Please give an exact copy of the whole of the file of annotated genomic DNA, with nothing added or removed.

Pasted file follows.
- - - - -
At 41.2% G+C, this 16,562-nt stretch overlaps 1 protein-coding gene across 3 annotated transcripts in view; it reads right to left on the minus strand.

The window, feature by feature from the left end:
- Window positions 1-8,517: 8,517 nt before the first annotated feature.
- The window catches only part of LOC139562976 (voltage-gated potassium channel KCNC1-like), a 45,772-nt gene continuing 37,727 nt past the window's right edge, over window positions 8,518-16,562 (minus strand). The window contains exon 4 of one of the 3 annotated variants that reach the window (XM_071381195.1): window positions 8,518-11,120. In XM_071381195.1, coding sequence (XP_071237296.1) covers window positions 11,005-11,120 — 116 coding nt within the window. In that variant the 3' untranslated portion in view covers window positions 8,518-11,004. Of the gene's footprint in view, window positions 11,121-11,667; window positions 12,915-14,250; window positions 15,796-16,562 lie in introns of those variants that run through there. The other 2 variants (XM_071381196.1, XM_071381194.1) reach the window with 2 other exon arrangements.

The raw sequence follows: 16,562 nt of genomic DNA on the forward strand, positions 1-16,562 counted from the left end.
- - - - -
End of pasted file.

At 41.2% G+C, this 16,562-nt stretch overlaps 1 protein-coding gene across 3 annotated transcripts in view; it reads right to left on the minus strand.

The window, feature by feature from the left end:
- Window positions 1-8,517: 8,517 nt before the first annotated feature.
- The window catches only part of LOC139562976 (voltage-gated potassium channel KCNC1-like), a 45,772-nt gene continuing 37,727 nt past the window's right edge, over window positions 8,518-16,562 (minus strand). The window contains exon 4 of one of the 3 annotated variants that reach the window (XM_071381195.1): window positions 8,518-11,120. In XM_071381195.1, coding sequence (XP_071237296.1) covers window positions 11,005-11,120 — 116 coding nt within the window. In that variant the 3' untranslated portion in view covers window positions 8,518-11,004. Of the gene's footprint in view, window positions 11,121-11,667; window positions 12,915-14,250; window positions 15,796-16,562 lie in introns of those variants that run through there. The other 2 variants (XM_071381196.1, XM_071381194.1) reach the window with 2 other exon arrangements.

The raw sequence follows: 16,562 nt of genomic DNA on the forward strand, positions 1-16,562 counted from the left end.